Questions – an underrated genre

Looking at introductions to philosophy, I realise that we devote much attention to the reconstruction of arguments and critical analysis of positions. Nothing wrong with that. Yet, where are the questions? Arguably, we spend much of our time raising questions, but apart from very few exceptions questions are rarely treated as a genre of philosophy. (However, here is an earlier post, prompted by Sara Uckelman’s approach, on which she elaborates here. And Lani Watson currently runs a project on philosophical questions.) Everyone who has tried to articulate a question in public will have experienced that it is not all that simple, at least not if you want to go beyond “What do you mean?” or “What time is it?” In what follows, I’d hope to get a tentative grip on it by looking back at my recent attempt to teach students asking questions.

This year, I gave an intense first-year course on medieval philosophy.* I say “intense” because it comprises eight hours per week: two hours lecture and two hours reading seminar on Thursday and Friday morning. It’s an ideal setting to do both, introduce material and techniques of approaching it as well as applying the techniques by doing close reading in the seminars. Often students are asked to write a small essay as a midterm exam. Given the dearth of introductions to asking questions, I set a “structured question” instead. The exercise looks like this:

The question will have to be about Anselm’s Proslogion, chapters 2-4. Ideally, the question focuses on a brief passage from that text. It must be no longer than 500 words and contain the following elements:

– Topic: say what the question is about;
– Question: state the actual question (you can also state the presupposition before stating the question);
– Motivation: give a brief explanation why the question arises;
– Answer: provide a brief anticipation of at least one possible answer.

What did I want to teach them? My declared goal was to offer a way of engaging with all kinds of texts. When doing so I assumed that understanding (a text) can be a general aim of asking questions. I often think of questions as a means of making contact with the text or interlocutor. For a genuine question brings two aspects together: on the one hand, there is your question, on the other, there is that particular bit of the text that you don’t understand or would like to hear more about. But … that’s more easily said than done. During the lectures and seminars we would use some questions from students to go through the motions. What I noticed almost immediately is that this was obviously really hard. One day, a student came up and said:

“Look, this focus on questions strikes me as a bit much. I’m used to answer questions, not raising them. It seems to require knowledge that I don’t have. As it is, it is rather confusing and I feel like drowning out at sea.”

I’m quoting from memory, but the gist should be clear. And while I now think of a smallish group of students as particularly brave and open, this comment probably represents the attitude of the majority. The students wanted guidance, and what I wanted to offer them instead was tools to guide themselves. I had and have a number of different reactions to the student’s confession. My first thought was that this is a really brave stance to take: Being so open about one’s own limits and confusion is rarely to be found even among established people. At the same time, I began to worry about my approach. To be sure, the confusion was caused intentionally to some degree, and I said so. But for this apporach to work one has to ensure that asking questions eventually provides tools to orient oneself and to recognise the reasons for the confusion. Students need to learn to consider questions such as: Why am I confused? Could it be that my own expectations send me astray? What am I expecting? What is it that the text doesn’t give me? Arguably, they need to understand their confusion to make contact to the text.  In other words, questions need to be understood. But this takes time and, above all, trust that the confusion lands us somewhere in the end.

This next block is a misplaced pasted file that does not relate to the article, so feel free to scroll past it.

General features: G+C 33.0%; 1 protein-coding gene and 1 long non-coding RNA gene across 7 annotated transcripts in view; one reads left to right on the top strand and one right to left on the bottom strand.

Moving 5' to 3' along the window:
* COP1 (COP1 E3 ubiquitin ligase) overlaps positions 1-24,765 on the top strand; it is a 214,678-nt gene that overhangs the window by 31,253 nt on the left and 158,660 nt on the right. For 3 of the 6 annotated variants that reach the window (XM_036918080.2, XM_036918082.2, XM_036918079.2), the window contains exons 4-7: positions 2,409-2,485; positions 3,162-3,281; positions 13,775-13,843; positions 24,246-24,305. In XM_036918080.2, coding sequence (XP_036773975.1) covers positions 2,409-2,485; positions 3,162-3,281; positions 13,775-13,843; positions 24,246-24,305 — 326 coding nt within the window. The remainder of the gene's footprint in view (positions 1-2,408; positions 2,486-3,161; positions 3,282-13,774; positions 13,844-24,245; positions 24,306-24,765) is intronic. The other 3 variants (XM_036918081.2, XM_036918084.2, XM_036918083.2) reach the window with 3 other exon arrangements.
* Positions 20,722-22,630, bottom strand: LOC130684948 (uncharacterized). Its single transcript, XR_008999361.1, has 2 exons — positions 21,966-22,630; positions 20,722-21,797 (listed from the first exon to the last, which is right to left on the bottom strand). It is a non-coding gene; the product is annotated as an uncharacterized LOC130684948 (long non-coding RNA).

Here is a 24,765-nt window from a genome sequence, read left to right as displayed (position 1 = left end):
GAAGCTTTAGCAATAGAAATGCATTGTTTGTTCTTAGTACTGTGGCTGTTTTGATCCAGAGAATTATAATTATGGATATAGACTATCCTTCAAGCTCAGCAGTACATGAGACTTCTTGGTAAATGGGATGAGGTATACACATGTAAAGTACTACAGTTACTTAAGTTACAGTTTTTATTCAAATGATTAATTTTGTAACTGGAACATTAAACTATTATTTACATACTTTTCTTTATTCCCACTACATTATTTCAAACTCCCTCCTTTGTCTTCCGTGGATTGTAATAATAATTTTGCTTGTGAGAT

When I taught this kind of course in the past, I did what the student seemed to miss now: I gave them not only guiding questions to provide a general storyline through the material, but also detailed advice on what to look for in the texts. While that strikes me as a fine way of introducing material, it doesn’t help them develop questions autonomously. In any case, we had to figure out the details of this exercise. So what is behind the four elements in the task above?

Since questions are often used for other purposes, such as masking objections or convey irritation, it is vital to be explicit about the aim of understanding. Thus, finding the topic had to be guided by a passage or concept that left the questioner genuinely confused. Admitting to such confusion is trickier than meets the eye, because it requires you to zoom in on your lack of understanding or knowledge. You might think that the topic just is the passage. But it’s important to attempt a separate formulation for two reasons: firstly, it tells the listener or reader what matters to you; secondly, it should provide coherence in that the question, motivation and answer should all be on the same topic.